If you’re like most people, you probably have no clue what a “surety bond” is. There are a lot of people out there that may have been required to purchase a surety bond, or currently have one, but still do not completely understand what it is or why they were required to purchase the bond.
So why are people required to purchase surety bonds?
The simple answer is that you (the principal) would like to do work with someone, or some government entity, that is requiring you to purchase a surety bond (the obligee). However, WHY is the obligee making you obtain the surety bond? The answer to this question will vary depending on the type of business you are involved in, and the specific type of surety bond you are required to purchase. There are literally dozens of different types of surety bonds, but for simplicity we can break them down into three major categories: Commercial Bonds, Contract Bonds, and Court Bonds. Commercial bonds are required to cover the person the principal is doing with work, known as the obligee. Contract bonds are a means to ensure that the principal will complete the work for the obligee per the terms of their signed agreement. The last category of surety bonds, court bonds, can be required by the obligee for numerous different reasons. Guardianship bonds, a type of court bond, are in existence to guarantee that a guardian acts in the best interest of the minor and/or incapacitate person who they are responsible for. Another type of court bond, appeal bonds, are required to ensure that someone found guilty in a court of law does not flee from authorities. And the list goes on…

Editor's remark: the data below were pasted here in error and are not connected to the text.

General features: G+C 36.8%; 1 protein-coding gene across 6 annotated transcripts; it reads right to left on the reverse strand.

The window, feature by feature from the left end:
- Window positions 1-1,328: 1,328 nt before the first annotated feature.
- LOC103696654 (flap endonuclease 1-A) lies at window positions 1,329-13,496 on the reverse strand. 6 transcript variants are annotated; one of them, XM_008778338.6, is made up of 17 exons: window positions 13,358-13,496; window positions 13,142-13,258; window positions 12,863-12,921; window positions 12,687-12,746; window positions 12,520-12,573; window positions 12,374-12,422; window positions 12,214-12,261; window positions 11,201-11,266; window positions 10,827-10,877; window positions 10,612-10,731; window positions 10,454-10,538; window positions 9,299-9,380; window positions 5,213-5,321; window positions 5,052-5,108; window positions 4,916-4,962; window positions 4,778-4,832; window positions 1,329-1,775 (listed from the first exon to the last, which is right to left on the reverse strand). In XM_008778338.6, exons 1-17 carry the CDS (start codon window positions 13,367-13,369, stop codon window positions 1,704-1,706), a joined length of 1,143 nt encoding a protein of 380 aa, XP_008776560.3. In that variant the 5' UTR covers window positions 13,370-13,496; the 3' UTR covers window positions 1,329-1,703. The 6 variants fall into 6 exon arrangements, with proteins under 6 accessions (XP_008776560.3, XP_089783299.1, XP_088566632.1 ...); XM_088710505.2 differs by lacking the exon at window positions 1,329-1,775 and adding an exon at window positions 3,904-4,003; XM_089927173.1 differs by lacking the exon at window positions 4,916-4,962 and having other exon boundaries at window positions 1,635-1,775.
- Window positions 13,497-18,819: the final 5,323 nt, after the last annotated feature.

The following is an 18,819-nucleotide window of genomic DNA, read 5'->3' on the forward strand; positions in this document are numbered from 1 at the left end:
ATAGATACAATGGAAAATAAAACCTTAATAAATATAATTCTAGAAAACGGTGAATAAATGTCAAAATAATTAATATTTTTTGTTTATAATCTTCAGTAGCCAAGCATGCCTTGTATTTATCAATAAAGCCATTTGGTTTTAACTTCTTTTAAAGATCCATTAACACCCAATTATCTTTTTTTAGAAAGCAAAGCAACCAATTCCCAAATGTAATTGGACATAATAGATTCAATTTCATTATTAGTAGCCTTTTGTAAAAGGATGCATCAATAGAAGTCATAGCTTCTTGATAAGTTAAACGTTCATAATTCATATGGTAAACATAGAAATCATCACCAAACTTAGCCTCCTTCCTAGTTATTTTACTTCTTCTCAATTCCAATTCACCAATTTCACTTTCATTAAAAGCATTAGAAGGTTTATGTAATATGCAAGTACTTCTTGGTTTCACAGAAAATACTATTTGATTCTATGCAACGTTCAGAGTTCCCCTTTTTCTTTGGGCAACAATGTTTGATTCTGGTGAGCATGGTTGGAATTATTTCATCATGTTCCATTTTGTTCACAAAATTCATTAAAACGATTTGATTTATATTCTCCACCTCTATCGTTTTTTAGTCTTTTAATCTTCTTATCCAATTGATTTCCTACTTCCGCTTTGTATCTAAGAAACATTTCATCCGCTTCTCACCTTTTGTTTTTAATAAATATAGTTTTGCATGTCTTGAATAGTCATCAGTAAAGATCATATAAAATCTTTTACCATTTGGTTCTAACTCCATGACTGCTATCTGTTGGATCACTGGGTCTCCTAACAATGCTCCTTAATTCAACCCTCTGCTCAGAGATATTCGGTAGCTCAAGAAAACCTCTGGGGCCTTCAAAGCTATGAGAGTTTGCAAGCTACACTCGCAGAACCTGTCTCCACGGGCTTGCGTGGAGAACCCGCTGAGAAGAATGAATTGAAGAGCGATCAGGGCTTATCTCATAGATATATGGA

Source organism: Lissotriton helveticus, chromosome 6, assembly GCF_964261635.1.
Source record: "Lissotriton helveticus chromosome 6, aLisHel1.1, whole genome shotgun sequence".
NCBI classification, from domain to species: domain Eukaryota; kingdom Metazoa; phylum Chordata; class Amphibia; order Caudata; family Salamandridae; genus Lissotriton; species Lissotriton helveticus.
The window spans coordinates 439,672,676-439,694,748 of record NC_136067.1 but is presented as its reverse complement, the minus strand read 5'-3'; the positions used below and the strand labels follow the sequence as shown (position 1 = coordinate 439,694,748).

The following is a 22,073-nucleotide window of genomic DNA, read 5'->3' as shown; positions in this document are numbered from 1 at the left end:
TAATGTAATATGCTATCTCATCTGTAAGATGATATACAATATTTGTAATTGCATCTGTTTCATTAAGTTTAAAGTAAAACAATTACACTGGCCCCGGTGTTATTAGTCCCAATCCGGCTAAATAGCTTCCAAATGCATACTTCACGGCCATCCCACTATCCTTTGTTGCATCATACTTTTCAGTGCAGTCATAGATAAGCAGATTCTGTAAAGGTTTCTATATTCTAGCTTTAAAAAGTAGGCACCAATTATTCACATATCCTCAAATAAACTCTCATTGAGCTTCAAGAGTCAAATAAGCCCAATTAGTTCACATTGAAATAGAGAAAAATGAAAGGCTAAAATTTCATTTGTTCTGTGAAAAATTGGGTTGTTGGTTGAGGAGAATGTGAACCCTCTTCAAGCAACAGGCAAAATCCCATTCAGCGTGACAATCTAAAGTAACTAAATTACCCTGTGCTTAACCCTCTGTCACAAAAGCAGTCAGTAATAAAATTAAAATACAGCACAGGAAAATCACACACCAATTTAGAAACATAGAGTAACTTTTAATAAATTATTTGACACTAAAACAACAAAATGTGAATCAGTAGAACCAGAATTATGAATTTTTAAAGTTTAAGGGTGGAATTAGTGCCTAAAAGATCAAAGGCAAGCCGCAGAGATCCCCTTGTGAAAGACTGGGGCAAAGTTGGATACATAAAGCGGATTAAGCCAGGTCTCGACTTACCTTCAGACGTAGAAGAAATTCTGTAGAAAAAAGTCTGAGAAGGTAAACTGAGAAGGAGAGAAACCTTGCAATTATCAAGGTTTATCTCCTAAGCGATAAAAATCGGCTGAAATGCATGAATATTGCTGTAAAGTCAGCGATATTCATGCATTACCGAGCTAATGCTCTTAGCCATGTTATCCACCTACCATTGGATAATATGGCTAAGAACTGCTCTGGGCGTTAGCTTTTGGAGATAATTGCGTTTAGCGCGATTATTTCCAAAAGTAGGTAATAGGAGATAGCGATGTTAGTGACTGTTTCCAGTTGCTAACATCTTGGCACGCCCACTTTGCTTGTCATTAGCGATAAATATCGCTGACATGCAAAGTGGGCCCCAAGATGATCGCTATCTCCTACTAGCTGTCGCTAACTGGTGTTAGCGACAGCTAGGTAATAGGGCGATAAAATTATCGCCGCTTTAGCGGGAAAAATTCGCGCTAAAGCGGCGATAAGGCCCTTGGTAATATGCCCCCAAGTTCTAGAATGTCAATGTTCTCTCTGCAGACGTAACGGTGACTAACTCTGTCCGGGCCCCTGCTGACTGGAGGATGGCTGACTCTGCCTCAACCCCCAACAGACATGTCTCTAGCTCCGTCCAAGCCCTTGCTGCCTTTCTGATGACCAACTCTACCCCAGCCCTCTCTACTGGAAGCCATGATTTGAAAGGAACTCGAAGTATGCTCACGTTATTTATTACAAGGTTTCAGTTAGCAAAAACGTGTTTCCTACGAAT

As you can see, different surety bond types are required for numerous reasons. If need to purchase a surety bond, and would like to know more about what it is and why you are required to obtain the bond the best thing you can do is take a close look at the blank bond form for that specific surety bond to find out what exactly it is guaranteeing. These forms will provide detailed information for each bond type. The previous paragraph only provides general information on the three major surety bond categories.
A “surety bond” is a three-party agreement between the following people or entities:
The principal is the person who is trying to purchase the bond. The obligee is the person or entity that requires the principal to purchase a surety bond. Lastly, the surety is the carrier that financially backs the guarantee.
While the principal is required pay a bond premium to purchase the surety bond, they do NOT receive financial support from the surety in the event that claim arises. The surety bond itself covers the obligee, or in other words the client of the principal. To further understand this concept, I’ll use a real world example. Let’s say a construction company (the principal) is hired to build a structure for someone (the obligee). If for whatever reason the construction company wasn’t able to finish the job, a claim would arise on their surety bond. In this case, the person/entity that hired the construction company to do the work would receive money to pay someone else (another construction company) to complete the work. The surety would then require the principal to provide the requisite payment for the claim in addition to any legal costs that may arise.